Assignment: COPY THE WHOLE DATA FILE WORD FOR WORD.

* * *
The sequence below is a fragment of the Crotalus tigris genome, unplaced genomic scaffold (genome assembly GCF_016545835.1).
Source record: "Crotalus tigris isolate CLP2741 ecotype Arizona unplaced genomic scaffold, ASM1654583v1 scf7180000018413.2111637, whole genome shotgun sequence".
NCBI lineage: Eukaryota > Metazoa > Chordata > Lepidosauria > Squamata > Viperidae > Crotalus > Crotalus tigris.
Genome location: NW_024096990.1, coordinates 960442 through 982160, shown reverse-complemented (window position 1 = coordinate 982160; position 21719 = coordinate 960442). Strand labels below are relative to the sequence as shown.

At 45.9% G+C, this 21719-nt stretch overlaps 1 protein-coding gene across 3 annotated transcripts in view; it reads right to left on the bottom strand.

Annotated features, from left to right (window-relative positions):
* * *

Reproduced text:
The sequence below is a fragment of the Crotalus tigris genome, unplaced genomic scaffold (genome assembly GCF_016545835.1).
Source record: "Crotalus tigris isolate CLP2741 ecotype Arizona unplaced genomic scaffold, ASM1654583v1 scf7180000018413.2111637, whole genome shotgun sequence".
NCBI lineage: Eukaryota > Metazoa > Chordata > Lepidosauria > Squamata > Viperidae > Crotalus > Crotalus tigris.
Genome location: NW_024096990.1, coordinates 960442 through 982160, shown reverse-complemented (window position 1 = coordinate 982160; position 21719 = coordinate 960442). Strand labels below are relative to the sequence as shown.

At 45.9% G+C, this 21719-nt stretch overlaps 1 protein-coding gene across 3 annotated transcripts in view; it reads right to left on the bottom strand.

Annotated features, from left to right (window-relative positions):